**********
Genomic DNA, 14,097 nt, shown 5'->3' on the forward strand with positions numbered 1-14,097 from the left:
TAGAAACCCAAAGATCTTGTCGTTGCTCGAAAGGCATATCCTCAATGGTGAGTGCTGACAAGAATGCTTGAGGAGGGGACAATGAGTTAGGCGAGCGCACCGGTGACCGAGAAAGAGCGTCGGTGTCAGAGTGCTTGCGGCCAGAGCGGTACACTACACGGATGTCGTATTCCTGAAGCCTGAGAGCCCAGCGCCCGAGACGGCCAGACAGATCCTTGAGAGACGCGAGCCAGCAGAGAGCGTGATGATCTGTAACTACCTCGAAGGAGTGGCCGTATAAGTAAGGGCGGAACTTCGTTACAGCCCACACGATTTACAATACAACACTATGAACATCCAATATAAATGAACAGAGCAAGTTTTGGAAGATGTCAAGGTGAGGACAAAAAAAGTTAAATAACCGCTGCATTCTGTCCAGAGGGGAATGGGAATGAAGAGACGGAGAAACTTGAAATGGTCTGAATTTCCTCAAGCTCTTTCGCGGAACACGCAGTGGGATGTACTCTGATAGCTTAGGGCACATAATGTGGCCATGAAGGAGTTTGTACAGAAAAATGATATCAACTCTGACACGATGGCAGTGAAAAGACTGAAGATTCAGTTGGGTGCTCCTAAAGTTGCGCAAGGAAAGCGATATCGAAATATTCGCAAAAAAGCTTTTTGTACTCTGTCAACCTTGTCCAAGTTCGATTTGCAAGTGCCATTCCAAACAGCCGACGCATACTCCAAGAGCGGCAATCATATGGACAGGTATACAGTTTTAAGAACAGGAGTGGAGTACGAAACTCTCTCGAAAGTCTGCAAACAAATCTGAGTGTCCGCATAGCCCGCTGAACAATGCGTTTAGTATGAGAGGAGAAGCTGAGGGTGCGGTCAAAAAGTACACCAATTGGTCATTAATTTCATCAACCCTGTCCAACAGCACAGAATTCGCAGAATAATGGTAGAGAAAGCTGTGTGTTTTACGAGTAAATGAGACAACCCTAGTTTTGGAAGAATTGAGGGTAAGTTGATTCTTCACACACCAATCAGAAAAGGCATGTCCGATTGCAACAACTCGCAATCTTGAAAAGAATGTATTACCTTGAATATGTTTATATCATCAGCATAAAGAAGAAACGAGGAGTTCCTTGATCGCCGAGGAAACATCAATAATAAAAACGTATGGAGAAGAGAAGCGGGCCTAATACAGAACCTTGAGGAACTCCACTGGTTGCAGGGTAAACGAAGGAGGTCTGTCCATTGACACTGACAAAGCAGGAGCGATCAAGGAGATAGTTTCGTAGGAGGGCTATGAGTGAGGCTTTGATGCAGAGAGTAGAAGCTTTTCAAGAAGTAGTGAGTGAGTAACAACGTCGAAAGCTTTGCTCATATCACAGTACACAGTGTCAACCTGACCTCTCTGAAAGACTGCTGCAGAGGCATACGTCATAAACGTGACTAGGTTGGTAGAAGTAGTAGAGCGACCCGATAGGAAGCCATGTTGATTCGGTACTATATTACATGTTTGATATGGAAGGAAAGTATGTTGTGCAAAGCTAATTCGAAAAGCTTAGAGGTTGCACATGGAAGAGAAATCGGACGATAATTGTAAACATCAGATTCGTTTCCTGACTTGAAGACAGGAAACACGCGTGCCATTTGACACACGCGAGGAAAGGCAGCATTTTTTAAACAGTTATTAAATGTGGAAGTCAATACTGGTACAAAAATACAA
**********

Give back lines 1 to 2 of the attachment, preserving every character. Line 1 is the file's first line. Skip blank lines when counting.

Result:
Genomic DNA, 14,097 nt, shown 5'->3' on the forward strand with positions numbered 1-14,097 from the left:
TAGAAACCCAAAGATCTTGTCGTTGCTCGAAAGGCATATCCTCAATGGTGAGTGCTGACAAGAATGCTTGAGGAGGGGACAATGAGTTAGGCGAGCGCACCGGTGACCGAGAAAGAGCGTCGGTGTCAGAGTGCTTGCGGCCAGAGCGGTACACTACACGGATGTCGTATTCCTGAAGCCTGAGAGCCCAGCGCCCGAGACGGCCAGACAGATCCTTGAGAGACGCGAGCCAGCAGAGAGCGTGATGATCTGTAACTACCTCGAAGGAGTGGCCGTATAAGTAAGGGCGGAACTTCGTTACAGCCCACACGATTTACAATACAACACTATGAACATCCAATATAAATGAACAGAGCAAGTTTTGGAAGATGTCAAGGTGAGGACAAAAAAAGTTAAATAACCGCTGCATTCTGTCCAGAGGGGAATGGGAATGAAGAGACGGAGAAACTTGAAATGGTCTGAATTTCCTCAAGCTCTTTCGCGGAACACGCAGTGGGATGTACTCTGATAGCTTAGGGCACATAATGTGGCCATGAAGGAGTTTGTACAGAAAAATGATATCAACTCTGACACGATGGCAGTGAAAAGACTGAAGATTCAGTTGGGTGCTCCTAAAGTTGCGCAAGGAAAGCGATATCGAAATATTCGCAAAAAAGCTTTTTGTACTCTGTCAACCTTGTCCAAGTTCGATTTGCAAGTGCCATTCCAAACAGCCGACGCATACTCCAAGAGCGGCAATCATATGGACAGGTATACAGTTTTAAGAACAGGAGTGGAGTACGAAACTCTCTCGAAAGTCTGCAAACAAATCTGAGTGTCCGCATAGCCCGCTGAACAATGCGTTTAGTATGAGAGGAGAAGCTGAGGGTGCGGTCAAAAAGTACACCAATTGGTCATTAATTTCATCAACCCTGTCCAACAGCACAGAATTCGCAGAATAATGGTAGAGAAAGCTGTGTGTTTTACGAGTAAATGAGACAACCCTAGTTTTGGAAGAATTGAGGGTAAGTTGATTCTTCACACACCAATCAGAAAAGGCATGTCCGATTGCAACAACTCGCAATCTTGAAAAGAATGTATTACCTTGAATATGTTTATATCATCAGCATAAAGAAGAAACGAGGAGTTCCTTGATCGCCGAGGAAACATCAATAATAAAAACGTATGGAGAAGAGAAGCGGGCCTAATACAGAACCTTGAGGAACTCCACTGGTTGCAGGGTAAACGAAGGAGGTCTGTCCATTGACACTGACAAAGCAGGAGCGATCAAGGAGATAGTTTCGTAGGAGGGCTATGAGTGAGGCTTTGATGCAGAGAGTAGAAGCTTTTCAAGAAGTAGTGAGTGAGTAACAACGTCGAAAGCTTTGCTCATATCACAGTACACAGTGTCAACCTGACCTCTCTGAAAGACTGCTGCAGAGGCATACGTCATAAACGTGACTAGGTTGGTAGAAGTAGTAGAGCGACCCGATAGGAAGCCATGTTGATTCGGTACTATATTACATGTTTGATATGGAAGGAAAGTATGTTGTGCAAAGCTAATTCGAAAAGCTTAGAGGTTGCACATGGAAGAGAAATCGGACGATAATTGTAAACATCAGATTCGTTTCCTGACTTGAAGACAGGAAACACGCGTGCCATTTGACACACGCGAGGAAAGGCAGCATTTTTTAAACAGTTATTAAATGTGGAAGTCAATACTGGTACAAAAATACAA